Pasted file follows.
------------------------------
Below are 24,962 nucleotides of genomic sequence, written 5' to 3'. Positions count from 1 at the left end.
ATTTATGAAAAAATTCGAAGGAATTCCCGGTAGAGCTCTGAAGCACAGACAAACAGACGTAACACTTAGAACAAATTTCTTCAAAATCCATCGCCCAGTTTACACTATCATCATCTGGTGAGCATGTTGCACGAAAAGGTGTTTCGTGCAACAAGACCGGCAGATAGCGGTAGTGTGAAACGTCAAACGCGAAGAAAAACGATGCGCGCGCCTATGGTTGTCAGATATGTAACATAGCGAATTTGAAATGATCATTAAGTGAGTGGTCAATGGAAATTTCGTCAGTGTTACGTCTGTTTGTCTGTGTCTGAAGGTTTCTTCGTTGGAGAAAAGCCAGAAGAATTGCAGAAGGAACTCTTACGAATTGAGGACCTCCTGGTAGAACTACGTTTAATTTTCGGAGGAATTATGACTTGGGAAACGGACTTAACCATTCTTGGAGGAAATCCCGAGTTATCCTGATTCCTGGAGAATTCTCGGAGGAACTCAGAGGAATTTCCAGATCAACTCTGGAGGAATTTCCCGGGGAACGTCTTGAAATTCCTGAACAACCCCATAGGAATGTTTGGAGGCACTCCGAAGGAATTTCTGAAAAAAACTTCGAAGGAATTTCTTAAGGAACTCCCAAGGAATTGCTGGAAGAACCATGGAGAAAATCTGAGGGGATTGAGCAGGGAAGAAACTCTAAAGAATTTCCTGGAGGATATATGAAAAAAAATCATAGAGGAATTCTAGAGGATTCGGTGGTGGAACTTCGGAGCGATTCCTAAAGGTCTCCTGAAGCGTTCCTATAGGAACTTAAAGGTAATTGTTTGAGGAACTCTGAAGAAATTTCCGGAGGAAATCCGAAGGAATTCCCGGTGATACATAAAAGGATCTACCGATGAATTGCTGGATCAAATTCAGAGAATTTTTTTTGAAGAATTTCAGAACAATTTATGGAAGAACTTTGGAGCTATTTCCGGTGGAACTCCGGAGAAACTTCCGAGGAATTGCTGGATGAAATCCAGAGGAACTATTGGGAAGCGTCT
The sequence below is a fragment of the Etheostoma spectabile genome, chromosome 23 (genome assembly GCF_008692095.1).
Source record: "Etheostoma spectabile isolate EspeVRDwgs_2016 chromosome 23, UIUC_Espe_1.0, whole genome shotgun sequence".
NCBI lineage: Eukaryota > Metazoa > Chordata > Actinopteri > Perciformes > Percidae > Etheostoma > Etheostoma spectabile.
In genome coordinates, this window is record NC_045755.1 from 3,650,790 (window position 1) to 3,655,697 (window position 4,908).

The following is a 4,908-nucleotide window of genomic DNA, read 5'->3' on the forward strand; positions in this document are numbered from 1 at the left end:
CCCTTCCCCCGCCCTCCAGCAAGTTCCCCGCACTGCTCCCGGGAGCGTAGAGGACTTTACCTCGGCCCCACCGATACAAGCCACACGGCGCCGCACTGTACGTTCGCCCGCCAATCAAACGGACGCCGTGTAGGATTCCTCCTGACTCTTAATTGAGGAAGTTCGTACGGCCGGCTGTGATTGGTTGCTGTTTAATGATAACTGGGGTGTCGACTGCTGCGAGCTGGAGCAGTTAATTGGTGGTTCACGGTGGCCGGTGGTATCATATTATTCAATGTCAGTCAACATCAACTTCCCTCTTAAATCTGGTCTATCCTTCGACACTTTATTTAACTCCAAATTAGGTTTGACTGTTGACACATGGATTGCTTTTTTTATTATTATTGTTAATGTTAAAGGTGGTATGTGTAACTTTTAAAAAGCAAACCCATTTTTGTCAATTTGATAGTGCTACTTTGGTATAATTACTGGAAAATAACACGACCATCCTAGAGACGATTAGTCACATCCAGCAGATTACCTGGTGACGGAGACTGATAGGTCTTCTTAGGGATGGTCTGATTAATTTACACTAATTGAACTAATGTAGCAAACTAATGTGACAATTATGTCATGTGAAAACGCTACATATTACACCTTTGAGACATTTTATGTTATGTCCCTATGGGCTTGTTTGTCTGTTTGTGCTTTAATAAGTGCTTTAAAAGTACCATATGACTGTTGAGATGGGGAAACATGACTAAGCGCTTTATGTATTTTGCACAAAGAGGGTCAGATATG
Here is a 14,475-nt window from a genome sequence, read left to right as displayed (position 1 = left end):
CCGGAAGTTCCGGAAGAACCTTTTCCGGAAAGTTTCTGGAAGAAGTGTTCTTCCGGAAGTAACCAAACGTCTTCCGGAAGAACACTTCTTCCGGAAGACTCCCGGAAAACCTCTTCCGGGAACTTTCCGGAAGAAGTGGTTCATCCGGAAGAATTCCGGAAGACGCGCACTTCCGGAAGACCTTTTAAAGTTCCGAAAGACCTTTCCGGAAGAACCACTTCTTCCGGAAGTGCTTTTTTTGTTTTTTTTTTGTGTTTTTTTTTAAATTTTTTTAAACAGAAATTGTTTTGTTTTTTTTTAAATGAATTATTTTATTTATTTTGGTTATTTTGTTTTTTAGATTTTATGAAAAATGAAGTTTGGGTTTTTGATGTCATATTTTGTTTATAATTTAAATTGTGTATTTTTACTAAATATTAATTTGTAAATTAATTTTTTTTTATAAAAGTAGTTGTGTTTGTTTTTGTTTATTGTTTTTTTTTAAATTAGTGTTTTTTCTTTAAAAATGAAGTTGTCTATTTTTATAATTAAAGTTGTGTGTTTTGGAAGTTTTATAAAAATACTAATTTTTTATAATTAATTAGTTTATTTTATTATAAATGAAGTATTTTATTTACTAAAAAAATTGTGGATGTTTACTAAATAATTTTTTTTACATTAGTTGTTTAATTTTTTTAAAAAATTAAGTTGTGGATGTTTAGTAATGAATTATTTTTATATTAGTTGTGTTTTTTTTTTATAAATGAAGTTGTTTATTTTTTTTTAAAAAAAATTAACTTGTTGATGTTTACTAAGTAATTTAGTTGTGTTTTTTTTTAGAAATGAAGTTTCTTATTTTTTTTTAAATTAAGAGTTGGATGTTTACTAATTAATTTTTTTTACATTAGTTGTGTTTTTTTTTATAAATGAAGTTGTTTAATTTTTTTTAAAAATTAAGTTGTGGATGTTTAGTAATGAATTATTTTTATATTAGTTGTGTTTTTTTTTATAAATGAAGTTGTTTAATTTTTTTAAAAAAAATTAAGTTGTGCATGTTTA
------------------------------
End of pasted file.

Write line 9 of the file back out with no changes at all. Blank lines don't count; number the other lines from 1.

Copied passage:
Here is a 14,475-nt window from a genome sequence, read left to right as displayed (position 1 = left end):